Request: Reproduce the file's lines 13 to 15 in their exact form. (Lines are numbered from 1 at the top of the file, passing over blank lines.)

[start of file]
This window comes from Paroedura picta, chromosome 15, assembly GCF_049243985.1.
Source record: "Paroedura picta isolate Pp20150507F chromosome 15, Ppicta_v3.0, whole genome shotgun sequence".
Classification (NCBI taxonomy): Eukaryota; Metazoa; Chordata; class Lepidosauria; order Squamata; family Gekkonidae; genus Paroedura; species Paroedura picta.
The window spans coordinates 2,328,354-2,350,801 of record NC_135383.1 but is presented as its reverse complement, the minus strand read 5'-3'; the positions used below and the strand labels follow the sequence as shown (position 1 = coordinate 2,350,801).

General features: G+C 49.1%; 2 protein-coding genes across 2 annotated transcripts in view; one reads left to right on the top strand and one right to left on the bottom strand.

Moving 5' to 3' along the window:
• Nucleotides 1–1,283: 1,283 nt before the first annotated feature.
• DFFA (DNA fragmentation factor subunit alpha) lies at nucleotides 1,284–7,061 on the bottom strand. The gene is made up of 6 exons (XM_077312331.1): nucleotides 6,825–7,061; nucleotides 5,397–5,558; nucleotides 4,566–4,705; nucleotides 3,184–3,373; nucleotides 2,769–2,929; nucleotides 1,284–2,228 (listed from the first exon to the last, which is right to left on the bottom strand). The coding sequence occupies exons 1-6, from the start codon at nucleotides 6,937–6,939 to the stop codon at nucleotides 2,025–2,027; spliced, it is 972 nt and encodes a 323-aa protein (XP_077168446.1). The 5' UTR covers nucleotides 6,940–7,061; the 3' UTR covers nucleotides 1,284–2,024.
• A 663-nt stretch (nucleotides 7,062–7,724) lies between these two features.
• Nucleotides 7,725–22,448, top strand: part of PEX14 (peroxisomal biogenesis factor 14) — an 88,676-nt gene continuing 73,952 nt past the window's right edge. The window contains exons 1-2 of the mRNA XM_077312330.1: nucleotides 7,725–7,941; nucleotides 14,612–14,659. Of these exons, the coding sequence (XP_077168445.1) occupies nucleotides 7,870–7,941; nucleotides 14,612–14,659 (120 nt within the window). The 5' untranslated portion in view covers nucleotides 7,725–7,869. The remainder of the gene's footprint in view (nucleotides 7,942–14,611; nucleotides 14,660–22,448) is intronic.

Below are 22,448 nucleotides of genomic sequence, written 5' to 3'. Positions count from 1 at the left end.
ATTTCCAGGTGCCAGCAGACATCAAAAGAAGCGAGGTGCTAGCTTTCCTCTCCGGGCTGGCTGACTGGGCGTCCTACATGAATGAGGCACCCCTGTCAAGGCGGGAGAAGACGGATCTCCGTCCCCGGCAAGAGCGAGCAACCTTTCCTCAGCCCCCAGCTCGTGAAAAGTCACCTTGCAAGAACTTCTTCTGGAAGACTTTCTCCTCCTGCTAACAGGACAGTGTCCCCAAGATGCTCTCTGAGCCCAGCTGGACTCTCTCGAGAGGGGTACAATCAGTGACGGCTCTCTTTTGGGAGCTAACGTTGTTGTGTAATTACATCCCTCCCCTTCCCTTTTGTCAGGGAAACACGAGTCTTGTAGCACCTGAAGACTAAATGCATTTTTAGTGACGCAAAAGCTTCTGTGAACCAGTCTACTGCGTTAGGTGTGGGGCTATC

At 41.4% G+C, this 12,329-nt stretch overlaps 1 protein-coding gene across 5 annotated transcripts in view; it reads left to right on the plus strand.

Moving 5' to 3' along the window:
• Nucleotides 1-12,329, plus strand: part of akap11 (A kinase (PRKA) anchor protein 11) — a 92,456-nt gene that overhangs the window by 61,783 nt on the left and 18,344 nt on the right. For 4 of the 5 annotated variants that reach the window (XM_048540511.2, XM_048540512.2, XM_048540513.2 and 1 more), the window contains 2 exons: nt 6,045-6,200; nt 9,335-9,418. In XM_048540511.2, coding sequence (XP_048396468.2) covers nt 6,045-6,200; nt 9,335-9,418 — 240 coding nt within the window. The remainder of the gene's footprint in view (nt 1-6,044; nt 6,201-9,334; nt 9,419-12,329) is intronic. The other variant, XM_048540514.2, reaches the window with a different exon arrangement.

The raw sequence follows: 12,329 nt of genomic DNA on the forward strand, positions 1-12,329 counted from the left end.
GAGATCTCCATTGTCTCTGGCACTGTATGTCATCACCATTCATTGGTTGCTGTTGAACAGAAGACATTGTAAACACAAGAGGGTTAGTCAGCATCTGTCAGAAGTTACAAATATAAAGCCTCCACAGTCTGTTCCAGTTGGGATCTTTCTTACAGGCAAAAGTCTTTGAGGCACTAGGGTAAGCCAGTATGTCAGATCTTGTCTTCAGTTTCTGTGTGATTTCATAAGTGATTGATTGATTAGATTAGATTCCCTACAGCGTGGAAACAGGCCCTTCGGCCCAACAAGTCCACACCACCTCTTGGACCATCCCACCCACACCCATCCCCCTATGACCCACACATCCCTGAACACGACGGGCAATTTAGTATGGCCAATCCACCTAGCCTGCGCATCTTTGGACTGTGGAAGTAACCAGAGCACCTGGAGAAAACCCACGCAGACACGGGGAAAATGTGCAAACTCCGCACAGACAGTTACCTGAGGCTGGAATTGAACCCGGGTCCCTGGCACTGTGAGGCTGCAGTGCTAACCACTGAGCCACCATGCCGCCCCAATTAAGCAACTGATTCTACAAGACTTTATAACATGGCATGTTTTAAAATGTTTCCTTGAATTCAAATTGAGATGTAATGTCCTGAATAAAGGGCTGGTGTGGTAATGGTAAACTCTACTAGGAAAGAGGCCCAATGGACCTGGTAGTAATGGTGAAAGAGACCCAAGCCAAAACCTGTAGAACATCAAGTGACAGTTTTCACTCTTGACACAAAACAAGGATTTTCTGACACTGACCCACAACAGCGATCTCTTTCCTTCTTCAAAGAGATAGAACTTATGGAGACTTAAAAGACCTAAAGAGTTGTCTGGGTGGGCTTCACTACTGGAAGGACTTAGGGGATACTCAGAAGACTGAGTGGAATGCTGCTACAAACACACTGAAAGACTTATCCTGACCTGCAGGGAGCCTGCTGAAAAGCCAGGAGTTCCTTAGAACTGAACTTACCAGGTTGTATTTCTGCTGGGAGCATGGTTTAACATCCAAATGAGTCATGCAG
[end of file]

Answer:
At 41.4% G+C, this 12,329-nt stretch overlaps 1 protein-coding gene across 5 annotated transcripts in view; it reads left to right on the plus strand.

Moving 5' to 3' along the window:
• Nucleotides 1-12,329, plus strand: part of akap11 (A kinase (PRKA) anchor protein 11) — a 92,456-nt gene that overhangs the window by 61,783 nt on the left and 18,344 nt on the right. For 4 of the 5 annotated variants that reach the window (XM_048540511.2, XM_048540512.2, XM_048540513.2 and 1 more), the window contains 2 exons: nt 6,045-6,200; nt 9,335-9,418. In XM_048540511.2, coding sequence (XP_048396468.2) covers nt 6,045-6,200; nt 9,335-9,418 — 240 coding nt within the window. The remainder of the gene's footprint in view (nt 1-6,044; nt 6,201-9,334; nt 9,419-12,329) is intronic. The other variant, XM_048540514.2, reaches the window with a different exon arrangement.